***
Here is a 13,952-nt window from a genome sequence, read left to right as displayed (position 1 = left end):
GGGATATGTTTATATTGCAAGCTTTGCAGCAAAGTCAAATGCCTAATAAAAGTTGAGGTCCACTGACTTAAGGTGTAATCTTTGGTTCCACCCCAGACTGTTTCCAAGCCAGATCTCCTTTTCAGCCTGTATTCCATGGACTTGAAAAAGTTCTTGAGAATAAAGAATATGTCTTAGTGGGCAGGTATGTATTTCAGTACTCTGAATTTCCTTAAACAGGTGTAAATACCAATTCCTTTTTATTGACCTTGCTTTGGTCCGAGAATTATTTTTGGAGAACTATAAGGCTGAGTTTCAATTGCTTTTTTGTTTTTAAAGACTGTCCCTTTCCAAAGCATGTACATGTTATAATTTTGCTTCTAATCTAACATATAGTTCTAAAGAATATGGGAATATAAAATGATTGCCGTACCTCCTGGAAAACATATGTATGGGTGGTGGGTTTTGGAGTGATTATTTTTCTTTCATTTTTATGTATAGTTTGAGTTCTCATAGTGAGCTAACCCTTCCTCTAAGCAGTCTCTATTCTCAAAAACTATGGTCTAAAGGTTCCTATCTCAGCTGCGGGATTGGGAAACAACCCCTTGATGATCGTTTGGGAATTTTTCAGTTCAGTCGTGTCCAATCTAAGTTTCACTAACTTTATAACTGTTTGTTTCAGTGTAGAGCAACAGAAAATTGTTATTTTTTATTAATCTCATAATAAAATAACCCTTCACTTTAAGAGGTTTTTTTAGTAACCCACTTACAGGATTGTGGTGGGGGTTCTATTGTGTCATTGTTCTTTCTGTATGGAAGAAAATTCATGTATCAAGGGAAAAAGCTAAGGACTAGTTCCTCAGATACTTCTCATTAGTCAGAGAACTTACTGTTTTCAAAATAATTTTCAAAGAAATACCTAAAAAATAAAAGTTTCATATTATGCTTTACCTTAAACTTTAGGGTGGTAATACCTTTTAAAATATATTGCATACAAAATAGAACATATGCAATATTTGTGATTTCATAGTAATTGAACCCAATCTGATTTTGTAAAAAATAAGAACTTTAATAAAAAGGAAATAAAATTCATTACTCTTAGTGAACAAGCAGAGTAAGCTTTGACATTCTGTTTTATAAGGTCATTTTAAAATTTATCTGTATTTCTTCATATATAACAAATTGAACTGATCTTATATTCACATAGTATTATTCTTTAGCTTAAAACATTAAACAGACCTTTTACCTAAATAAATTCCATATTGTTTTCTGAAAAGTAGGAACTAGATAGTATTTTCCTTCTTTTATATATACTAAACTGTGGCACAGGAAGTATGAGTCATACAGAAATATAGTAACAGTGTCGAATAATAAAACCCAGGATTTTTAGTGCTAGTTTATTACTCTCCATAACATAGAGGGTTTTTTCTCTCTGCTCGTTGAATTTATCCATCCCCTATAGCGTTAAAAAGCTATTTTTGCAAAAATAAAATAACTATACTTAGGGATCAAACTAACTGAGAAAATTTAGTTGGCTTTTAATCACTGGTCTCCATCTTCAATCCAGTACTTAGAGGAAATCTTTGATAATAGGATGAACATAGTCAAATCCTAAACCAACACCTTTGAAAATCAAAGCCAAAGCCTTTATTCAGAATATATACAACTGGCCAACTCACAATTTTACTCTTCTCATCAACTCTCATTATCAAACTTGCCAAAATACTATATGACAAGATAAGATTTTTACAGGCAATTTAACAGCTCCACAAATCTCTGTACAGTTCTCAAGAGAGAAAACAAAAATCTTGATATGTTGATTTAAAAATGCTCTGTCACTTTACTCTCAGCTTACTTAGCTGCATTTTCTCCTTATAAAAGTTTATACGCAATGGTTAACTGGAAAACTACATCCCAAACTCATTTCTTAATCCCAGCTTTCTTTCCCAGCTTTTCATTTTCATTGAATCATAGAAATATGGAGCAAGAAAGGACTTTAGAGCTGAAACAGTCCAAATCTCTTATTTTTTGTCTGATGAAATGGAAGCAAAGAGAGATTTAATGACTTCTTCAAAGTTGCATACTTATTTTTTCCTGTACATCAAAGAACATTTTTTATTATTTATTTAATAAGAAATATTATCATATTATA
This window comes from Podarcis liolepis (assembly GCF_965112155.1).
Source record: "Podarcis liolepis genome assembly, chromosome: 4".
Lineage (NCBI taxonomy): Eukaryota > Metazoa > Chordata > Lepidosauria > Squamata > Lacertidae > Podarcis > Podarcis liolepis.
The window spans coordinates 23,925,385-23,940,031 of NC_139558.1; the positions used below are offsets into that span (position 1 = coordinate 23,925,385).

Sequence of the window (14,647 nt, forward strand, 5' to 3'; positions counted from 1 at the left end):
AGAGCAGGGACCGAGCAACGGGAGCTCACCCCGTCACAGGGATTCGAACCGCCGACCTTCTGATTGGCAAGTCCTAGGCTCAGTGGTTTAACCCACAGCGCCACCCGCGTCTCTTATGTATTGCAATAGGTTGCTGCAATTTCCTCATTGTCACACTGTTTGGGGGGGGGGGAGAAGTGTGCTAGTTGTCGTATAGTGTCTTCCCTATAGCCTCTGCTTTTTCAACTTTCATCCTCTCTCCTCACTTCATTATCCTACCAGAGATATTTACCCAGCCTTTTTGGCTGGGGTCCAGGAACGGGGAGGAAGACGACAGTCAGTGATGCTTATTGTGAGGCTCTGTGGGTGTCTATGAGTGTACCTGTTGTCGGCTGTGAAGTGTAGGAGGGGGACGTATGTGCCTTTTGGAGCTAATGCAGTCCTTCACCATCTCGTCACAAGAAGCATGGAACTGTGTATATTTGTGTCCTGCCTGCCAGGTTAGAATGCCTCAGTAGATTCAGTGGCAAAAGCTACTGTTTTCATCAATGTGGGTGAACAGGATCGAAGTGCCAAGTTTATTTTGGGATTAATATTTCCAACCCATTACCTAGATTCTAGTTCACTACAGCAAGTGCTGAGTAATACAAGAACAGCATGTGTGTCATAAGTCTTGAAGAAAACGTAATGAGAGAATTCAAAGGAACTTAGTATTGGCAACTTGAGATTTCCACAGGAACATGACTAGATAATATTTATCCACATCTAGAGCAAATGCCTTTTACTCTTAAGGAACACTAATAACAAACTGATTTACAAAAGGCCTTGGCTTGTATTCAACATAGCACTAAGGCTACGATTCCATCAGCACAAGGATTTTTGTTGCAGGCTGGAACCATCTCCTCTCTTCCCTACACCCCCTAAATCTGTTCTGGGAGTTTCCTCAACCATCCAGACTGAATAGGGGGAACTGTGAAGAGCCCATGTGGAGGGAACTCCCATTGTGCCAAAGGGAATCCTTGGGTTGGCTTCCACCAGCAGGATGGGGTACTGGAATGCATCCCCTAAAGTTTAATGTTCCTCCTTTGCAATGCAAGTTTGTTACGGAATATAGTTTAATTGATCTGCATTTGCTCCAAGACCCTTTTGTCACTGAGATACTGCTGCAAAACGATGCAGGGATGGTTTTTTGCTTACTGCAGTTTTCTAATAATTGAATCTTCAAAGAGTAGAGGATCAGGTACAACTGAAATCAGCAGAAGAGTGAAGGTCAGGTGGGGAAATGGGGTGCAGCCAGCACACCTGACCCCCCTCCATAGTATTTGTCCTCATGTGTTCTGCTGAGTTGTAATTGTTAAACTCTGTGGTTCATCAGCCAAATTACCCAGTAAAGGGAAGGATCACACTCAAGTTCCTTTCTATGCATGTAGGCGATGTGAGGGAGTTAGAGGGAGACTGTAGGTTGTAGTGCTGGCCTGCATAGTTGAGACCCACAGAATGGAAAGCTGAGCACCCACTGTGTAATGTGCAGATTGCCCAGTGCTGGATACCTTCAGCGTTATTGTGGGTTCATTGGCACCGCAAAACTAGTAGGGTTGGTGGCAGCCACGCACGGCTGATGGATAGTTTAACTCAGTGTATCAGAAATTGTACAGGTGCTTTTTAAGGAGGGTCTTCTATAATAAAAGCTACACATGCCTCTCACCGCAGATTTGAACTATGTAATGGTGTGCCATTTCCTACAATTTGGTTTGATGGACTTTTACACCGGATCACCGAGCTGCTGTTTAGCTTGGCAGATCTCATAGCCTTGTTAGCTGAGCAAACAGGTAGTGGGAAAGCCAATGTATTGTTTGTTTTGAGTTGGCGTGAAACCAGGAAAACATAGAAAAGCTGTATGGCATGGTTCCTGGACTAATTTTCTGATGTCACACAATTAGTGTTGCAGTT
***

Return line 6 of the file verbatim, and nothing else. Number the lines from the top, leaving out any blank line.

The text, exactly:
The window spans coordinates 23,925,385-23,940,031 of NC_139558.1; the positions used below are offsets into that span (position 1 = coordinate 23,925,385).